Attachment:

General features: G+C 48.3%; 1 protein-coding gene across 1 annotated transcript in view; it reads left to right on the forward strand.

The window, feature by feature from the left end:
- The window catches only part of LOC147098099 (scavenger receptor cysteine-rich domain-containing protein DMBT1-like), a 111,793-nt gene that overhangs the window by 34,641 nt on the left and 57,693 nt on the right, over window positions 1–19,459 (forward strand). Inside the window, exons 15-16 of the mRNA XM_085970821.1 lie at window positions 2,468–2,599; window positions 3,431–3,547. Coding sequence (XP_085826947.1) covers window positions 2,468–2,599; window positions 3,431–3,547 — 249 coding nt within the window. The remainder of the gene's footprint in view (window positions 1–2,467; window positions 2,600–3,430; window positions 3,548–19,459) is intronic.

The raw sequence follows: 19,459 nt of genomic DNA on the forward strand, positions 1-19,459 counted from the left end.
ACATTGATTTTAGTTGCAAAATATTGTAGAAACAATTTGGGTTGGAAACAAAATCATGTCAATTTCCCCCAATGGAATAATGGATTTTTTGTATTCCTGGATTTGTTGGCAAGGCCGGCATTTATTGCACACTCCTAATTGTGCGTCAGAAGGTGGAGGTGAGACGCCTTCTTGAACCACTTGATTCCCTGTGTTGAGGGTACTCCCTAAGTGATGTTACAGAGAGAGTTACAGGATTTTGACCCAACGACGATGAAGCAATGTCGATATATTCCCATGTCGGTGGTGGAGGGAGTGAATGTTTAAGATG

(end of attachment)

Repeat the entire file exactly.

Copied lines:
General features: G+C 48.3%; 1 protein-coding gene across 1 annotated transcript in view; it reads left to right on the forward strand.

The window, feature by feature from the left end:
- The window catches only part of LOC147098099 (scavenger receptor cysteine-rich domain-containing protein DMBT1-like), a 111,793-nt gene that overhangs the window by 34,641 nt on the left and 57,693 nt on the right, over window positions 1–19,459 (forward strand). Inside the window, exons 15-16 of the mRNA XM_085970821.1 lie at window positions 2,468–2,599; window positions 3,431–3,547. Coding sequence (XP_085826947.1) covers window positions 2,468–2,599; window positions 3,431–3,547 — 249 coding nt within the window. The remainder of the gene's footprint in view (window positions 1–2,467; window positions 2,600–3,430; window positions 3,548–19,459) is intronic.

The raw sequence follows: 19,459 nt of genomic DNA on the forward strand, positions 1-19,459 counted from the left end.
ACATTGATTTTAGTTGCAAAATATTGTAGAAACAATTTGGGTTGGAAACAAAATCATGTCAATTTCCCCCAATGGAATAATGGATTTTTTGTATTCCTGGATTTGTTGGCAAGGCCGGCATTTATTGCACACTCCTAATTGTGCGTCAGAAGGTGGAGGTGAGACGCCTTCTTGAACCACTTGATTCCCTGTGTTGAGGGTACTCCCTAAGTGATGTTACAGAGAGAGTTACAGGATTTTGACCCAACGACGATGAAGCAATGTCGATATATTCCCATGTCGGTGGTGGAGGGAGTGAATGTTTAAGATG